I have long threatened to engage with this man’s work. He had been writing since the mid 1930s but this particular novel was published in ’56; just before Spymania was beginning to dominate the paperback shelves. I had led myself to believe that this is where Ambler’s work would reside. But from what I read here, his genre would have to be considered more political.
We begin after the Second World War with Steve Fraser, an English engineer working in one of the Dutch East Indies many provinces alongside a group of Westerners. Prior to this point in history, Indonesia was like a hot potato. It changed hands from the Dutch to the Portuguese to the Japanese and was now barely getting to grip with independence.
Fraser and his team are finishing up the construction a dam that will no doubt line their pockets.
He has a few days to waste before his flight home and accepts the offer an apartment, given to him by an Australian acquaintance who also recommends a good tailor to visit during his stay.
Added into the mix is a Eurasian woman named Rosalie who agrees to keep him company for the last days of his stay. Such was the style of the time.
Everything seems to be fine until explosions begin to be heard around the city. There is rebellion under way as the rebels of the North plan their attack on the Nasjah government. The pair has now become hostages of the uprising, held in a half captive/half protective situation by Suparto, a representative of rebel General Sanusi, who may or may not be happy with the direction of the rebels leadership.
What really impressed me here was the relaxed, matter of fact nature of Fraser. He does occasionally judge the locals very quickly but often his instincts are quite accurate.
Some really good insight, for example, is the importance of saving face. Fraser who has a good grasp of the local dialect knows it’s better not to use this and instead lets local officials speak their poor version of English, despite everything taking twice as long to do.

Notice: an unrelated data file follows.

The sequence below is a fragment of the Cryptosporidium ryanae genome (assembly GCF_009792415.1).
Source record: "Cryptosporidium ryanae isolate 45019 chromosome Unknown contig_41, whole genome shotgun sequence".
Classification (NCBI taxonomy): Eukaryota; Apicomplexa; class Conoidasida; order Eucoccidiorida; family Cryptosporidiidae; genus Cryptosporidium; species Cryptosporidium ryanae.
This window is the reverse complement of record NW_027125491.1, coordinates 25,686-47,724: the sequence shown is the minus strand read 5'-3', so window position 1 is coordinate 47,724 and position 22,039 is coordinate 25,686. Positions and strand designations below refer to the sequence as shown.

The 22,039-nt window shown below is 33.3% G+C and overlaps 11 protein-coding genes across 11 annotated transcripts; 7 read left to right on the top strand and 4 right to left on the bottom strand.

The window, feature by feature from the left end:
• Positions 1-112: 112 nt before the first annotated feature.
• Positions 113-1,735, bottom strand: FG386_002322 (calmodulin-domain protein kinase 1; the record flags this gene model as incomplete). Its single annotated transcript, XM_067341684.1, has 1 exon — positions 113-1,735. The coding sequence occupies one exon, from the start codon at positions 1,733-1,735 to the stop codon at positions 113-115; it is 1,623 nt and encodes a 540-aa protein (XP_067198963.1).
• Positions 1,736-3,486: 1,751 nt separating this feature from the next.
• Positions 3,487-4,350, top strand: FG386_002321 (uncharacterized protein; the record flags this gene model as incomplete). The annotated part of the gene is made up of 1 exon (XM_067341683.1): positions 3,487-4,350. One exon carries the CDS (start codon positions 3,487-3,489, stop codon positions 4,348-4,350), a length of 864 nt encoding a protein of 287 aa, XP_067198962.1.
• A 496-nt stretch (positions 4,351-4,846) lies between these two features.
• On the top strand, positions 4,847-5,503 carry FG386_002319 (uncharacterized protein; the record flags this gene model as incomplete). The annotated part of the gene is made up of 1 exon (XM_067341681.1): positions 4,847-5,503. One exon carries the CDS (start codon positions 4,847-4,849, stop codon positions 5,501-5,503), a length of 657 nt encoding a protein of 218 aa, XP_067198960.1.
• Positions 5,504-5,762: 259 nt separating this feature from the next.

The commentary on the bribe culture of the area is deft in tone and something many travelers still warn about to this day, as well as the ridiculous nature of promotion within any organisation.
Another aspect of Ambler’s writing is that he moves things along very quickly. A siege or hostage plot can drag quite easily if not handled well.
Here the writer provides just about enough detail regarding the layout of the apartment as well as the simple pleasures of having enough food and water to sustain themselves. He also renders Rosalie’s sarong very well, that most durable of item of apparel. It is these themes that really make the story work. Fraser is for now no better off than the locals, and plans his life hour by hour instead of more long term.
Having lived in Jakarta a decade ago, I could easily picture the scene around the old Dutch quarter, back then. An area long since dilapidated, with its few narrow bridges to remind the settlers of home.
As I recall it was a massive sprawl of a city and when I think of the intense sewerage and water treatment difficulties even in my time there, it made me laugh when they put Fraser’s character in charge of fixing a complex generator in the basement of the apartment block.
All in all, it works quite well as a brief historical document. Those who might be offended by the way westerners take advantage of local young women might steer clear. Does it help that Fraser remains a gentleman throughout? That he is constantly looking out for Rosalie’s safety? Maybe not.
But I think it captures the state of confusion that must have been felt in this time. How after six hundred odd years of colonialism the end was in sight for the local people and the potential for different factions to start fighting amongst themselves the closer they were coming to independence.
I must say too that my knowledge of South East Asian geography did not really affect my enjoyment. During the reading of the story, I had assumed the place names and names of the factions he was using to be apocryphal.
A political thriller with a light touch, I would read more from Eric Ambler quite happily.